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GRAVES FROM SAXON
02 December 2004
graveyard discovered on a hill overlooking
Marlborough on Sunday looks set to confirm the
long-held belief that the town had Saxon origins.
The five graves containing the remains of what
are believed to be Saxon warriors complete with
shields was made by metal detector enthusiasts.
Realising the enormity of their discovery, the
enthusiasts halted their exploration and notified
police that they had found a burial site.
History and guide books have claimed for years
that Marlborough dated from the early Saxon
period. Although it is frequently stated that The
Green was the centre of the Saxon community
around which Marlborough developed, no proof has
ever been found.
Sunday's discovery is undeniable proof there was
a Saxon settlement where Marlborough now stands,
said historian Brian Edwards this week.
The precise location of the find on farmland to
the south of the town is being kept secret to
prevent it being looted. The graves, which could
date back 1,500 years, have been covered over
pending a future archaeological investigation.
Enthusiasts Gary Lumsden and Sean Raynsford had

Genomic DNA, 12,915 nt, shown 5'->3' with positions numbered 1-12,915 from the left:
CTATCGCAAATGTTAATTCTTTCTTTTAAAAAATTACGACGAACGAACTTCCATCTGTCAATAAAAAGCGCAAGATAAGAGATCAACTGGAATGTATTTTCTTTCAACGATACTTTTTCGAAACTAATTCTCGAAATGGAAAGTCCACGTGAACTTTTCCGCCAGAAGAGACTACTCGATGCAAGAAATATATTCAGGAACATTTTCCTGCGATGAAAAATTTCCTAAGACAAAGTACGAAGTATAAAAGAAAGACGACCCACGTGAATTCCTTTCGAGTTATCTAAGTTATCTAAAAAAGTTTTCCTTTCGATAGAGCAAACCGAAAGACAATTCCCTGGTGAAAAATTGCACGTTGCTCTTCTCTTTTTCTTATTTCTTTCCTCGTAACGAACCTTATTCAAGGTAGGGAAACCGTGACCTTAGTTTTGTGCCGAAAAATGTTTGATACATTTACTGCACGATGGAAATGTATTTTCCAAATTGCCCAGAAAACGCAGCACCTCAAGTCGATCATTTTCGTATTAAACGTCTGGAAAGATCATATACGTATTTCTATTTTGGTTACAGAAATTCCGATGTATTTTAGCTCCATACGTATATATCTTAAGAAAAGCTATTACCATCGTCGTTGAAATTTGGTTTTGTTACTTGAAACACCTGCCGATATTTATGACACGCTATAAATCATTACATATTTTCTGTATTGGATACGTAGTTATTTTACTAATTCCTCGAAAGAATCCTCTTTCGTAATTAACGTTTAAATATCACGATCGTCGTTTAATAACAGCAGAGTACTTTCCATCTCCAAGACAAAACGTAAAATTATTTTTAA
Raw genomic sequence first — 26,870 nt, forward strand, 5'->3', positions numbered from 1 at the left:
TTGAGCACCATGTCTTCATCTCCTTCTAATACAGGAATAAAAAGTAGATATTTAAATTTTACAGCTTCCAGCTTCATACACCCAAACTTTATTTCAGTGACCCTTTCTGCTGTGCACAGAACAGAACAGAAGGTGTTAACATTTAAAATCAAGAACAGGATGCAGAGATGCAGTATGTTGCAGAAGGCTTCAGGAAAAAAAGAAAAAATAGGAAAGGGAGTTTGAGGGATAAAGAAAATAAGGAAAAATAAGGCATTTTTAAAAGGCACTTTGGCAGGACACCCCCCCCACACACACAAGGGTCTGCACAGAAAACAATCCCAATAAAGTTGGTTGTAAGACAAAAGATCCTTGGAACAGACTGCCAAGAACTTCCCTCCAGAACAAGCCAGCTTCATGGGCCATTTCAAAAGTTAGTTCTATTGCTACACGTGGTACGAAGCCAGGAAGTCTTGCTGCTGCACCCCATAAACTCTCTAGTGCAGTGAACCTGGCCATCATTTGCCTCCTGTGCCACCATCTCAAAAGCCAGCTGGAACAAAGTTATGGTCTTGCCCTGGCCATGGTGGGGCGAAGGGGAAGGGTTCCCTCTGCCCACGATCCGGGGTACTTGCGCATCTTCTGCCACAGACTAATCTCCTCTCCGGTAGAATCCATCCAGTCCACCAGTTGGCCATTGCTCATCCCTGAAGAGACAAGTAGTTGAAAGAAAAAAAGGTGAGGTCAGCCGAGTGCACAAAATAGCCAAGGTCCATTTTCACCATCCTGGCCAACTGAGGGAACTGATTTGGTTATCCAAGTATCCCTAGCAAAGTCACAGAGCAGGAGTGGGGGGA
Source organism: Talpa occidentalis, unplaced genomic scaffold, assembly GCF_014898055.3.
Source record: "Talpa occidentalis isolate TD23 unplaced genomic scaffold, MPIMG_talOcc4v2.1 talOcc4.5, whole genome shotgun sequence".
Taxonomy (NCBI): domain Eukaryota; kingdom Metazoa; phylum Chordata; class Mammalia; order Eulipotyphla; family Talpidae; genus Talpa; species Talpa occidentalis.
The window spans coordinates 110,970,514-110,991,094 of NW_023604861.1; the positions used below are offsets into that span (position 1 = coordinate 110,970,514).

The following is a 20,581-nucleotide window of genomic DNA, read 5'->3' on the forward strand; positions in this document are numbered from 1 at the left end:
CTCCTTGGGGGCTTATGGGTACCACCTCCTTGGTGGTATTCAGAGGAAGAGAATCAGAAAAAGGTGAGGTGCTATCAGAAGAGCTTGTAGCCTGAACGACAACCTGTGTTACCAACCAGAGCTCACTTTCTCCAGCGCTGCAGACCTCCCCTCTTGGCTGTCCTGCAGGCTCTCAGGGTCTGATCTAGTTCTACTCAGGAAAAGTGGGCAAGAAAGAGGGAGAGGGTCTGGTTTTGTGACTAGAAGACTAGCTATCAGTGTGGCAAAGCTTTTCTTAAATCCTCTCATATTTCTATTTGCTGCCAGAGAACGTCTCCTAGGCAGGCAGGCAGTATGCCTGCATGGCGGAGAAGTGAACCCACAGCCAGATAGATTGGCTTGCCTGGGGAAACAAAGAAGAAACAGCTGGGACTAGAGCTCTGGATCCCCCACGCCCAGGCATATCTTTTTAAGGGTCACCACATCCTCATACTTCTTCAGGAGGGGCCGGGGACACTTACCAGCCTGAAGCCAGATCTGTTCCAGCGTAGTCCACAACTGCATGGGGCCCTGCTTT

been taking part in an authorised rally at the
site when the metal bosses from the centre of the
Saxon shields set off signals in their metal
Mr Lumsden, who lives near Marlow and who has
been a metal detector enthusiast for 20 years,
said he had had many finds before but not of this
significance. "As soon as I dug down I
realised what it was and how important it
was," he said.
"Somebody else lifted the boss and
underneath they found a bone and they stopped at
Rally organiser Mick Turrell, who runs a
Newbury-based metal detector business called
Leisure Promotions, said: "We have searched
this field once before but never found anything
of great interest."
Mr Turrell said that as soon as the enthusiasts
realised the importance of the find and that it
was probably a burial ground, they halted digging
while police were informed.
The metal detectorists have an agreement with the
landowner that anything found of value is shared
The estate owner said he was as amazed as anyone
that the Saxon burial place had been found on his
He said: "There was no indication that
anything like this was there. I am as excited as
the people who found them."
The site owner said security had been installed
to prevent any unauthorised digging.
Dr Paul Robinson, curator of the Wiltshire
Heritage Museum in Devizes, said all Saxon
settlements would have had similar burial grounds
at their parish boundaries. "The correct
position for early Saxon cemeteries is on the
edge of the parish," said Dr Robinson.
"This is exactly the place where you would
expect to find one."
The site is just outside the present Marlborough
town boundary but over the centuries parish
borders have changed.
County archaeologist Roy Canham said it was an
interesting discovery but its full importance
would not be known until funding could be found
for a full-scale dig.
[Source: Gazette & Herald, 2 December 2004]